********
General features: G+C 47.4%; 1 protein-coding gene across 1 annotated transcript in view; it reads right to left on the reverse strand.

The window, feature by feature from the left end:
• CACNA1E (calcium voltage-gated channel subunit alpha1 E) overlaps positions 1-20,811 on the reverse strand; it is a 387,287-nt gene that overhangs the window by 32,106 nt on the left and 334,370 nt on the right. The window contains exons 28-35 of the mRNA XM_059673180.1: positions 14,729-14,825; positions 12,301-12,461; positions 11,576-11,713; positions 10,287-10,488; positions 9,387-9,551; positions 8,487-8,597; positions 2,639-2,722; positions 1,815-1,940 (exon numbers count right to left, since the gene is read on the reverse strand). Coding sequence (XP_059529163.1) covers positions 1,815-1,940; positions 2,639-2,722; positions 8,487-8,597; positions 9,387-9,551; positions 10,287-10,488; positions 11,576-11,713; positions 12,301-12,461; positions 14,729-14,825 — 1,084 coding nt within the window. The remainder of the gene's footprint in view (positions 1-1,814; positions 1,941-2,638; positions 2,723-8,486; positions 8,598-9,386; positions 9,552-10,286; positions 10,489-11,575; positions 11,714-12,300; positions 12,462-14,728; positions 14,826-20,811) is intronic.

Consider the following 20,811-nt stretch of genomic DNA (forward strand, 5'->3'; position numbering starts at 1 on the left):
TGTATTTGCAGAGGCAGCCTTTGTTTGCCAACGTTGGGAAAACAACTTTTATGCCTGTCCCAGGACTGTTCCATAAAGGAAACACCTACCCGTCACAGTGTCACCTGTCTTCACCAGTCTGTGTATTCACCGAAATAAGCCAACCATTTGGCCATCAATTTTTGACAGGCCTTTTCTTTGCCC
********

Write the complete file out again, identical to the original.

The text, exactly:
General features: G+C 47.4%; 1 protein-coding gene across 1 annotated transcript in view; it reads right to left on the reverse strand.

The window, feature by feature from the left end:
• CACNA1E (calcium voltage-gated channel subunit alpha1 E) overlaps positions 1-20,811 on the reverse strand; it is a 387,287-nt gene that overhangs the window by 32,106 nt on the left and 334,370 nt on the right. The window contains exons 28-35 of the mRNA XM_059673180.1: positions 14,729-14,825; positions 12,301-12,461; positions 11,576-11,713; positions 10,287-10,488; positions 9,387-9,551; positions 8,487-8,597; positions 2,639-2,722; positions 1,815-1,940 (exon numbers count right to left, since the gene is read on the reverse strand). Coding sequence (XP_059529163.1) covers positions 1,815-1,940; positions 2,639-2,722; positions 8,487-8,597; positions 9,387-9,551; positions 10,287-10,488; positions 11,576-11,713; positions 12,301-12,461; positions 14,729-14,825 — 1,084 coding nt within the window. The remainder of the gene's footprint in view (positions 1-1,814; positions 1,941-2,638; positions 2,723-8,486; positions 8,598-9,386; positions 9,552-10,286; positions 10,489-11,575; positions 11,714-12,300; positions 12,462-14,728; positions 14,826-20,811) is intronic.

Consider the following 20,811-nt stretch of genomic DNA (forward strand, 5'->3'; position numbering starts at 1 on the left):
TGTATTTGCAGAGGCAGCCTTTGTTTGCCAACGTTGGGAAAACAACTTTTATGCCTGTCCCAGGACTGTTCCATAAAGGAAACACCTACCCGTCACAGTGTCACCTGTCTTCACCAGTCTGTGTATTCACCGAAATAAGCCAACCATTTGGCCATCAATTTTTGACAGGCCTTTTCTTTGCCC